Canadian Prime Minister Justine Trudeau announced today he’ll push ahead with the stalled Trans Mountain Pipeline expansion, a $5.5 billion project that has long pitted the country’s energy sector against the concerns of environmental and some indigenous groups.

Trudeau is an icon of progressive politics who has promised to “put a price on pollution.”

Last week, to much applause, he proposed a ban on single-use plastics.

On Monday night, his government declared a national “climate emergency.”

But now he’s also the public face of a Canadian plan to expand a pipeline that would triple the amount of crude oil that moves from the Alberta Tar Sands to the Pacific Coast each day for shipment around the world.

The move will be welcomed by the country’s struggling oil sector and the many Canadians whose fortunes are tied to it.

Landlocked Alberta produces four fifths of Canadian crude, but struggles to get it abroad, leading to steep discounts against global benchmarks — and hitting the province hard.

But many Canadians — including environmentalists, and some indigenous communities — have protested the long-stalled pipeline, out of concern for oil spills, and the continuing promotion of climate-changing fossil fuels.

They question whether this is the moment to up Canadian shipments of oil.

Trudeau has been left to walk a tightrope between the two sides, taking heat from both as he limps toward a federal election this fall.

Janet Brown, an independent pollster and political analyst in Calgary, Alberta, said the prime minister’s challenge will be positioning the decision as a safe path between Conservatives on the right and the New Democratic Party on the left.

“The message going forward will be the conservatives don’t understand the environment and the NDP don’t understand the economy,” she said. “We, the Liberals, are the party that could do both.”

Pipeline politics get at a very Canadian conundrum: How do you become a global leader on climate when your economy relies so heavily on the extraction of fossil fuels?

The Liberal government has long argued that in order for Canada to tackle climate change, they country needs a strong energy sector — using revenue from today to fund the projects of tomorrow.

So far, that has been a tough sell, at least when it comes to pipelines.

Trudeau first gave the go-ahead for the expansion in 2016.

The decision to move ahead spurred legal challenges and protests, including a demonstration at which two members of Canada’s parliament were arrested.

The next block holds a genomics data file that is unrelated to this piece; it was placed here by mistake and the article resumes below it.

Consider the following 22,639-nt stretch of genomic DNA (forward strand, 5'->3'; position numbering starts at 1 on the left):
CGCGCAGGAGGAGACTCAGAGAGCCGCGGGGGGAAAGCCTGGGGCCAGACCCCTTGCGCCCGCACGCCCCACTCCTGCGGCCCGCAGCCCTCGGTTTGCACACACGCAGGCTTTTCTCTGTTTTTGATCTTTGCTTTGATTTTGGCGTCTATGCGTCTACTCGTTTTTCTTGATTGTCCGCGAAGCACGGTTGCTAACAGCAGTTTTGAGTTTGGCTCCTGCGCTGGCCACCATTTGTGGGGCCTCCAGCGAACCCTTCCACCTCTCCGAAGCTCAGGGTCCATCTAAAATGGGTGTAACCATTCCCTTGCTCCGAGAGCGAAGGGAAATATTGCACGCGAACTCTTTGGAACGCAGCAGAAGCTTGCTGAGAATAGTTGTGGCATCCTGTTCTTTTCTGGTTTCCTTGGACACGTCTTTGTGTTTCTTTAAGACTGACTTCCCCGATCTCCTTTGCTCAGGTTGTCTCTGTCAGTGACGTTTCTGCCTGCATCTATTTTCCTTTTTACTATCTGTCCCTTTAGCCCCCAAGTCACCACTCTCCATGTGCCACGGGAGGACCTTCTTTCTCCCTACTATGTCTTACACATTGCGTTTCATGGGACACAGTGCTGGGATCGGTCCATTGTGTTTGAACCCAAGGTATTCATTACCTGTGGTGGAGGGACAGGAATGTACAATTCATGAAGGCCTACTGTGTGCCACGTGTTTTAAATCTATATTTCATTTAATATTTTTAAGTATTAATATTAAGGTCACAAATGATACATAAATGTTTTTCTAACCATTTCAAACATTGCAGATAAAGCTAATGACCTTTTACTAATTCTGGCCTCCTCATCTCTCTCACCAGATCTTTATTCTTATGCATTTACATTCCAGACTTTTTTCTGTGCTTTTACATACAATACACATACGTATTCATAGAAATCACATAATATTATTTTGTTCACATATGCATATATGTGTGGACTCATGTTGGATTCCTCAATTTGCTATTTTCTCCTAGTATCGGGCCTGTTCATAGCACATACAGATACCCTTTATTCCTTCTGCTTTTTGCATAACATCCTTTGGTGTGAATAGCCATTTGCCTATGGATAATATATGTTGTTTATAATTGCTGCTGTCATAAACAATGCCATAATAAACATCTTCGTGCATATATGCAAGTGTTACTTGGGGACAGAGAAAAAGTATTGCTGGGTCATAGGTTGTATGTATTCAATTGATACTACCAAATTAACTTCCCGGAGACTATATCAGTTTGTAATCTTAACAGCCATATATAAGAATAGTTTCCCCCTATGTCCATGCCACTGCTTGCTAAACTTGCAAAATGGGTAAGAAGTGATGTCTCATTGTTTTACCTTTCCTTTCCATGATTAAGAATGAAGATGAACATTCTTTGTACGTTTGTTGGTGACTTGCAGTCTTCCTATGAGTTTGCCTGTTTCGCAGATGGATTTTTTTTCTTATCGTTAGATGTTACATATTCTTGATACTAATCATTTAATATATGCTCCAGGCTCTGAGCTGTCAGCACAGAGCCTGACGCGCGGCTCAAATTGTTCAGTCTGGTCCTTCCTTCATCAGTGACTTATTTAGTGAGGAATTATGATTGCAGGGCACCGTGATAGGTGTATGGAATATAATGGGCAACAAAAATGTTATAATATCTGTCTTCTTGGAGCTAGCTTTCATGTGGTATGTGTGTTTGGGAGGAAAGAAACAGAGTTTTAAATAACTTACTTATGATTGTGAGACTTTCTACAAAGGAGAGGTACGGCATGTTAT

Opposition was particularly fierce in British Columbia, the end of the pipeline, where Premier John Horgan promised to block the project.

Alberta, the oil powerhouse next door, blocked wine imports from B.C. and threatened to stop shipments of oil and gas.

Trudeau stepped in with an extraordinary plan: Buying the pipeline.

His government announced last year it would spend $3.5 billion to take over the project.

At the time, Canada’s finance minister, Bill Morneau, called the purchase “an investment in Canada’s future.”

Alberta cheered the move. Others cast it as an epic sellout.

Still others wonder whether transporting oil to the Pacific coast is the best way to bolster the sector.

The goal is to increase shipments to buyers, particularly Asia. But there is no guarantee of brisk business, and recent bad blood with China could hurt those plans.

Today’s announcement will reignite the debate just ahead of a federal election.

A key question now is whether the approval means work can start soon, or whether additional consultations could delay the start of construction beyond the short Canadian summer.

Brown, the Alberta pollster, said this type of delay amounted to “ragging the puck,” a hockey expression for running down the clock.

Some would welcome a delay. Wilson-Raybould, the former attorney general who clashed with Trudeau and now sits in parliament as an independent, offered a bleak assessment of the decision to move ahead despite deep divisions.

“It has been famously said that the definition of insanity is doing the same thing over and over again and expecting a different result,” she wrote ahead of the announcement.

“I expect that is what we sill this week, as the government chooses to try to proceed, again, in a context of outgoing conflict and mistrust.”

 

Attribution:The Washington Post
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